Fixing Your Pond Pump

The average lifespan of a pond pump is two years and will cost you an average of $500. But, of course this statistic does not help you if your pond pump has stopped working leaving your fish gasping for breath. Perhaps you are gasping after seeing the cost of a new pump. Fortunately, most pumps that stop working can be fixed by a little pond pump troubleshooting.

A pump can evidently stop working when it does not have enough water. Often waterfalls connected to ponds will reduce significantly in flow simply because a pump hidden in a skimmer area is not receiving enough water. Visually look at the pump and insure that the pump is completely submerged. Of course, this sounds basic. But the number one reason for a pump failure is the lack of water. Often mats, nets and other such barriers must be cleaned regularly to avoid build up of excess debris.

The next item to check is whether the pump itself is clogged. Mechanical skimmer boxes were developed primarily to house the pump and keep it from clogging through the use of several barriers. Chances are if your pond pump is in the bottom of your pond it will clog on a regular basis and will require attention often. Visually look into the end of the pump and with the pump unplugged spin the impeller and clean with a jet of water from your hose.

Rarely do older ponds have vapor locks. However, it is still worth noting. Pond pumps are designed to pump water and not air. So if an air bubble gets trapped in the plumbing of the pond the pump can become vapor locked. In this instance, the pump impeller would be spinning but no water would be coming out. A vapor lock can be fixed by tilting the pump to allow air to escape.

The fifth step to troubleshooting your pond pump is checking the electrical source and its connections. If the pump is not making any noise or vibrating it is good idea to check the power source. Often after an electrical storm or heavy rain a GFIC outlet trips, turning the power off. Reset the breaker by pressing the button labeled “reset” on the outlet. GFCI’s are very sensitive, but are important as they protect people from receiving a shock in case of an electrical malfunction.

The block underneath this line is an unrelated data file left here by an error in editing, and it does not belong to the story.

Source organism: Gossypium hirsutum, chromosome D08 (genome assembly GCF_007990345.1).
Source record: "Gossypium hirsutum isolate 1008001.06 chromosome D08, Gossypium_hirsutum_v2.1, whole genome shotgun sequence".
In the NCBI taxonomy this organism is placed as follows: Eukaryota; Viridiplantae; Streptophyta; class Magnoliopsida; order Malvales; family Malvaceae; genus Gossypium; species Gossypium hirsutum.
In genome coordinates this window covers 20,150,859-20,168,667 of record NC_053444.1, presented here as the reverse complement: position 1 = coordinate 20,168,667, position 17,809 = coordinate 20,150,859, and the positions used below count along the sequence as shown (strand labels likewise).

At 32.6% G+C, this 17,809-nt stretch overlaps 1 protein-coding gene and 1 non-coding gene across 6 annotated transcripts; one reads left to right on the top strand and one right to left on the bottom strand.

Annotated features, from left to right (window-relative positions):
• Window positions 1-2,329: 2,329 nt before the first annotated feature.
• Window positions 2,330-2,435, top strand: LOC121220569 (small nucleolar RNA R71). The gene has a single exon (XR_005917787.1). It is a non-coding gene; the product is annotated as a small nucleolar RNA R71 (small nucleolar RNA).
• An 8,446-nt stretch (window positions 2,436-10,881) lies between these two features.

If the breaker continues to trip the pump usually has one of two problems. Often seals on bearing pumps allow water to enter into the inner workings of the pump causing the pump to trip the breaker. A simple slit in the cord due to traffic or weight on the cord can allow water to enter after the morning dew or a rain storm.

If the impeller in the pump does not spin freely it can cause the breaker to trip, causing a power surge. If this is the case. It is time to buy a new pump. There are no manufacturers that have built pond pumps with repairs in mind. It is much more cost effective to replace the pump with one that carries a good warranty of 3 years or better than to fix it.

The value of a “good” pump is in its warranty. Many bearing driven pumps used in ponds today are nothing more than retrofitted sump pumps used in basements. These are usually backed by a one year warranty. The challenge for pond pump manufacturers face is to develop pumps to run twenty four hours a day. The best pumps today are energy efficient, high flow magnetic pumps that come with easy exchange policy and last over 3 years.